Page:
Seeing as I was working on a budget, I went with the washer approach. But most hardware stores sell stainless steel wall outlet plates, and those could be use with a little cutting and bending in this setup to greatly increase surface area.
The water volume could alse be increased to keep the thing from getting so hot rapidly.[/url]
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Last edited by Killjoy on Sun Jan 13, 2008 11:55 pm, edited 1 time in total.
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Unread postAuthor: Tom » Sun Nov 11, 2007 4:58 am

Looks very neat, A while ago I made a elecrolyses machine but ther didn't come of any H2 :x . You could also better use a battery charger :!: .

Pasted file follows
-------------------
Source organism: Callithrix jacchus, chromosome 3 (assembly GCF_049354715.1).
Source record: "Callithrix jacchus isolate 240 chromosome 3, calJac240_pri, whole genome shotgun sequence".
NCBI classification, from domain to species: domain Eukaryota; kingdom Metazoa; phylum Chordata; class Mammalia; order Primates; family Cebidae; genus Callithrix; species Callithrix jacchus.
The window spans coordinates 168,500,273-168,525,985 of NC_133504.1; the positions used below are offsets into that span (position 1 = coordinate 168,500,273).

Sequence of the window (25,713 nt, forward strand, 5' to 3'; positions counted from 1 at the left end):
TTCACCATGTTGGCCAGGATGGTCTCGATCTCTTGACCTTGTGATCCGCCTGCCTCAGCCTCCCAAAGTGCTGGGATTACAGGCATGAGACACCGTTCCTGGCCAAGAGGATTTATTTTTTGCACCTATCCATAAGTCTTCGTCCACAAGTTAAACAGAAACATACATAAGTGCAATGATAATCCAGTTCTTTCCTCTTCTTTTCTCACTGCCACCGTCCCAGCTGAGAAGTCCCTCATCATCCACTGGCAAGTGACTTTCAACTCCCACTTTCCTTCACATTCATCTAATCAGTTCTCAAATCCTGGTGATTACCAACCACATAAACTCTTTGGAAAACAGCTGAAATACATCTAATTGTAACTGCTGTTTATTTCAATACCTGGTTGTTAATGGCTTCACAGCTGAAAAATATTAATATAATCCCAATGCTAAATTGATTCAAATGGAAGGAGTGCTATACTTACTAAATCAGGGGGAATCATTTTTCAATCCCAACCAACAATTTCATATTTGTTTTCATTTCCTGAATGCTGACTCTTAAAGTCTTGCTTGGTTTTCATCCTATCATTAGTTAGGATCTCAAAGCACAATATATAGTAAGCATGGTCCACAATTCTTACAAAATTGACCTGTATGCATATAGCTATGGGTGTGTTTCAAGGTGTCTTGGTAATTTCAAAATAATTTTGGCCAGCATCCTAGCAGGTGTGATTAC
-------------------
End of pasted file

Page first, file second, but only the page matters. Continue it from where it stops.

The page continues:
GR.Tom
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Unread postAuthor: mopherman » Sun Nov 11, 2007 9:01 am

wow thanks. This really helps my understanding of these things.
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Unread postAuthor: jimmy101 » Sun Nov 11, 2007 12:06 pm

Final Assembly

Take some warm water (about 4 cups) and mix in several table spoons (3 or 4) into the water, continuing to stir until it all disolves and the water is clear.


Didn't know that tablespoons would dissolve in water. Just kidding. Looks very nice. The electrolyte is baking soda?

If you can get a hold of some NaOH or KOH it'll work a bit better and be less likely to corrode your electrodes. (Many drain cleaners are basically pure NaOH or KOH, "Drano" also contains a bit of aluminum shavings.) Baking soda (NaHCO<sub>3</sub>), aka sodium bicarbonate, is fairly basic but a stronger base works a bit better.